**Possible Answers:**

**Correct answer:**

Allen has been running for 10 minutes since he lost his keys at 3m/s. This gives us a maximum distance of from his current location. If we move 1800m in all directions, this gives us a circle with radius of 1800m. The area of this circle is

Our answer, however, is asked for in kilometers. 1800m=1.8km, so our actual area will be square kilometers. Since he can search 1 per hour, it will take him at most 10.2 hours to find his keys.

### Example Question #11 : How To Find The Area Of A Figure

Find the area of a square if the length is .

**Possible Answers:**

**Correct answer:**

The area of a square is:

Substitute the length and simplify.

### Example Question #12 : How To Find The Area Of A Figure

A square has area 64. Which of the following gives 25% of the length of one of its diagonals?

**Possible Answers:**

**Correct answer:**

A square with area 64 has as the length of one of its sides the square root of this area, which is . The length of a diagonal of a square is times this sidelength, so the square has diagonals of length .

25% of this is

.

### Example Question #13 : How To Find The Area Of A Figure

Your backyard is wide and long, what is its area?

**Possible Answers:**

**Correct answer:**

The area of a rectangle is

.

So for this you just multiple those two values together to get,

.

Remeber that the units of area are squared.

### Example Question #11 : How To Find The Area Of A Figure

If a trianlge has a base of and a height of , the area is . True or false?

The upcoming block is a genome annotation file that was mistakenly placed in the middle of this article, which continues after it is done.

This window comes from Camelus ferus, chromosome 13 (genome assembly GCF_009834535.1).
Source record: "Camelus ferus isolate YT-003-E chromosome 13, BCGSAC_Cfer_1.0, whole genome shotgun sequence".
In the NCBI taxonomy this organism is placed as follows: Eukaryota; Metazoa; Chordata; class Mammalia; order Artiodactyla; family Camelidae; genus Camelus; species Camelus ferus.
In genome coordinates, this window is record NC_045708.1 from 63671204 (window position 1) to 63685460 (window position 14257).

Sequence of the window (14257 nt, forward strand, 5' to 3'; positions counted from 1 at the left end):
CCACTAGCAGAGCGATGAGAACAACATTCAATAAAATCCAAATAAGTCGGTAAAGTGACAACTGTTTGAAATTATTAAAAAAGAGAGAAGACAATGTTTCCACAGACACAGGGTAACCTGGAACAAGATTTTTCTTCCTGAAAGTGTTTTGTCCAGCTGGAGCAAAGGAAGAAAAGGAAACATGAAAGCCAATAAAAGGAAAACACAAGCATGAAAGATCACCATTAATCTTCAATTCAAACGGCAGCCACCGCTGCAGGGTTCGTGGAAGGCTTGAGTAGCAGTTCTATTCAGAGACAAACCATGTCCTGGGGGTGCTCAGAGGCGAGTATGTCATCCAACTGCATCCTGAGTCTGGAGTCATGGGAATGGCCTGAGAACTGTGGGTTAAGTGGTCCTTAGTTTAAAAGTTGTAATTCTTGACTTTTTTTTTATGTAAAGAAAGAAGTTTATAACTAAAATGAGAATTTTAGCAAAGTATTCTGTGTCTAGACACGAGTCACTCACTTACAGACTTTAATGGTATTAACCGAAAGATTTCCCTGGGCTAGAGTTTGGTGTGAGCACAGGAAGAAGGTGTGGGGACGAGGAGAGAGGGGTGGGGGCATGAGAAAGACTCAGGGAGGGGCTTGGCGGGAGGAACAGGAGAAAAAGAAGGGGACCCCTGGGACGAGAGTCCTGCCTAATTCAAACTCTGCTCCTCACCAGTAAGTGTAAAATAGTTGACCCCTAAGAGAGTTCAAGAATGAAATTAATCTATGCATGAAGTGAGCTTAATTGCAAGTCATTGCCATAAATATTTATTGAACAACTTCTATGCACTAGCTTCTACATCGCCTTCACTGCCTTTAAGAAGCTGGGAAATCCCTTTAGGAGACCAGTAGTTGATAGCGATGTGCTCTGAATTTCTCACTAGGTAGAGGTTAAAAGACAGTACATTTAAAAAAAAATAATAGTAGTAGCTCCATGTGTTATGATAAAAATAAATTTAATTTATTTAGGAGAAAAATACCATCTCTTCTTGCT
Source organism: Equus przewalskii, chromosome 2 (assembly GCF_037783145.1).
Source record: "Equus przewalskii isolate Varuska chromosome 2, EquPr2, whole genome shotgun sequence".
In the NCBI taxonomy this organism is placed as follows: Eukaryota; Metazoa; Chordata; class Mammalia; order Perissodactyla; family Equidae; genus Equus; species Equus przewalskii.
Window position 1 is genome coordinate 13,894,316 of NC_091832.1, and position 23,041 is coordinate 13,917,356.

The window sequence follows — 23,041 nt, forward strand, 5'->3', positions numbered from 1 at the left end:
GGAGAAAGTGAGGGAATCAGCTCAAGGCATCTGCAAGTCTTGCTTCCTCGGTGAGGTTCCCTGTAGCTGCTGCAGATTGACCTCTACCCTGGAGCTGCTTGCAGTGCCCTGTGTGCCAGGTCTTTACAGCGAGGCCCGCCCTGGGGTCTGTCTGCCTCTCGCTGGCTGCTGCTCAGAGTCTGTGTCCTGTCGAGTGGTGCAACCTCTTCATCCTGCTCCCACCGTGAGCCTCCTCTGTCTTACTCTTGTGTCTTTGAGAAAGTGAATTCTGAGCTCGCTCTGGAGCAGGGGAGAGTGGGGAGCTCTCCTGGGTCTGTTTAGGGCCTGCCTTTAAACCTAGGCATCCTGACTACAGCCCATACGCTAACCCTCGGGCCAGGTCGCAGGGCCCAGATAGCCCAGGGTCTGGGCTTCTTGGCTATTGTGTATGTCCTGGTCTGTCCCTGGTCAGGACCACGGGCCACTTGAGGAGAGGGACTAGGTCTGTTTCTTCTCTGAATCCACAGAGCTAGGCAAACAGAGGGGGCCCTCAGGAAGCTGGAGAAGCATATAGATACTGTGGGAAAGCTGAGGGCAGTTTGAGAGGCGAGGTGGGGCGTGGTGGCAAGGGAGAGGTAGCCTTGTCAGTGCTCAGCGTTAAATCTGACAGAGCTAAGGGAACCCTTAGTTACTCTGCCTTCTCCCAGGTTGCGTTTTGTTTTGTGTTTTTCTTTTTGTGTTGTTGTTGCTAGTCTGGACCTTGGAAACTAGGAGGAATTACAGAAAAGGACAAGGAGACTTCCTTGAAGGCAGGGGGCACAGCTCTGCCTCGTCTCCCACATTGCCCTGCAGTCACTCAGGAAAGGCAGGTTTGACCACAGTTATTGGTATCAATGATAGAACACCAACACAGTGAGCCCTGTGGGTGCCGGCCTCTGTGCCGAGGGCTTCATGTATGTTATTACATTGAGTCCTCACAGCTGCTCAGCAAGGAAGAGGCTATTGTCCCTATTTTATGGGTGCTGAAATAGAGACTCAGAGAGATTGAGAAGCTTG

**Possible Answers:**

False

True

**Correct answer:**

False

The area of a triangle is

.

is equal to the base multiplied by the height.

So you still need to multiple by or divide by .

This gives you an actual area of .

Therefore the statement is false.

### Example Question #14 : How To Find The Area Of A Figure

A blindfolded man throws a dart at the above target. Assuming the dart hits the target, and that no skill is involved, give the probability that the dart will land inside a blue region.

**Possible Answers:**

**Correct answer:**

The reasoning for the answer can best be seen by adding two more lines as shown in purple in the diagram below:

The target is now divided into sixteen squares of equal size, four of which are blue. This makes the probability that the dart will land in the blue region

.

### Example Question #15 : How To Find The Area Of A Figure

Above is a target. The radius of the smaller quarter-circles is half that of the larger quarter-circles.

A blindfolded man throws a dart at the above target. Assuming the dart hits the target, and that no skill is involved, give the odds against the dart landing in the yellow region.

**Possible Answers:**

39 to 1

13 to 1

14 to 1

40 to 1

**Correct answer:**

39 to 1

Call the radius of one of the smaller quarter-circles 1 (the reasoning is independent of the actual radius). Then the area of each quarter-circle is

.

Each of the four wedges of one such quarter-circle has area

.

The yellow region is one such wedge.

The radius of each of the larger quarter-circles is 2, so the area of each is

The total area of the target is

Therefore, the yellow wedge is

of the target, and the odds against the dart landing in that region are 39 to 1.